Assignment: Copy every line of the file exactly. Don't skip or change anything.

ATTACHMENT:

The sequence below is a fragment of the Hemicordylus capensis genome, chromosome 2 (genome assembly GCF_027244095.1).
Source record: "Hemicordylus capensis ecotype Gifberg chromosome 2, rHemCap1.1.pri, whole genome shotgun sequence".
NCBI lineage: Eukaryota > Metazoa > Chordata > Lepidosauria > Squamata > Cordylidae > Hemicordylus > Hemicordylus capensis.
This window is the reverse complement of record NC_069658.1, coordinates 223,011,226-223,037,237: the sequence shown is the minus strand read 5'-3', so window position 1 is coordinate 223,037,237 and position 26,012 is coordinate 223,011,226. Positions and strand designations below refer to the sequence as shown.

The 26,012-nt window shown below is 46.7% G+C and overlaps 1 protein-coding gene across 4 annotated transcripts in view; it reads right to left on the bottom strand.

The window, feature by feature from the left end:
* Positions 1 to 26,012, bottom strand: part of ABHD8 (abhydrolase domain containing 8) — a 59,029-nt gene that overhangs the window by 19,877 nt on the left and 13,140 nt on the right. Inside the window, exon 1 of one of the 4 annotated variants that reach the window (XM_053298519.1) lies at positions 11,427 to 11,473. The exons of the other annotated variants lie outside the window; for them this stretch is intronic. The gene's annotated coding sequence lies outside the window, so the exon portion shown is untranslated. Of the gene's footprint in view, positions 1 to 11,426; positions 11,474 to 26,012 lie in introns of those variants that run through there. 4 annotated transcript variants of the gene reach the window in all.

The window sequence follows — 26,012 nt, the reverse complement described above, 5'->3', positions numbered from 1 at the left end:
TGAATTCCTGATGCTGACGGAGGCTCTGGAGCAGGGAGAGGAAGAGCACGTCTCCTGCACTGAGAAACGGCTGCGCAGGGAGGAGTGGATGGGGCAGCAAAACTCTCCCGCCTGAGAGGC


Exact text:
The sequence below is a fragment of the Hemicordylus capensis genome, chromosome 2 (genome assembly GCF_027244095.1).
Source record: "Hemicordylus capensis ecotype Gifberg chromosome 2, rHemCap1.1.pri, whole genome shotgun sequence".
NCBI lineage: Eukaryota > Metazoa > Chordata > Lepidosauria > Squamata > Cordylidae > Hemicordylus > Hemicordylus capensis.
This window is the reverse complement of record NC_069658.1, coordinates 223,011,226-223,037,237: the sequence shown is the minus strand read 5'-3', so window position 1 is coordinate 223,037,237 and position 26,012 is coordinate 223,011,226. Positions and strand designations below refer to the sequence as shown.

The 26,012-nt window shown below is 46.7% G+C and overlaps 1 protein-coding gene across 4 annotated transcripts in view; it reads right to left on the bottom strand.

The window, feature by feature from the left end:
* Positions 1 to 26,012, bottom strand: part of ABHD8 (abhydrolase domain containing 8) — a 59,029-nt gene that overhangs the window by 19,877 nt on the left and 13,140 nt on the right. Inside the window, exon 1 of one of the 4 annotated variants that reach the window (XM_053298519.1) lies at positions 11,427 to 11,473. The exons of the other annotated variants lie outside the window; for them this stretch is intronic. The gene's annotated coding sequence lies outside the window, so the exon portion shown is untranslated. Of the gene's footprint in view, positions 1 to 11,426; positions 11,474 to 26,012 lie in introns of those variants that run through there. 4 annotated transcript variants of the gene reach the window in all.

The window sequence follows — 26,012 nt, the reverse complement described above, 5'->3', positions numbered from 1 at the left end:
TGAATTCCTGATGCTGACGGAGGCTCTGGAGCAGGGAGAGGAAGAGCACGTCTCCTGCACTGAGAAACGGCTGCGCAGGGAGGAGTGGATGGGGCAGCAAAACTCTCCCGCCTGAGAGGC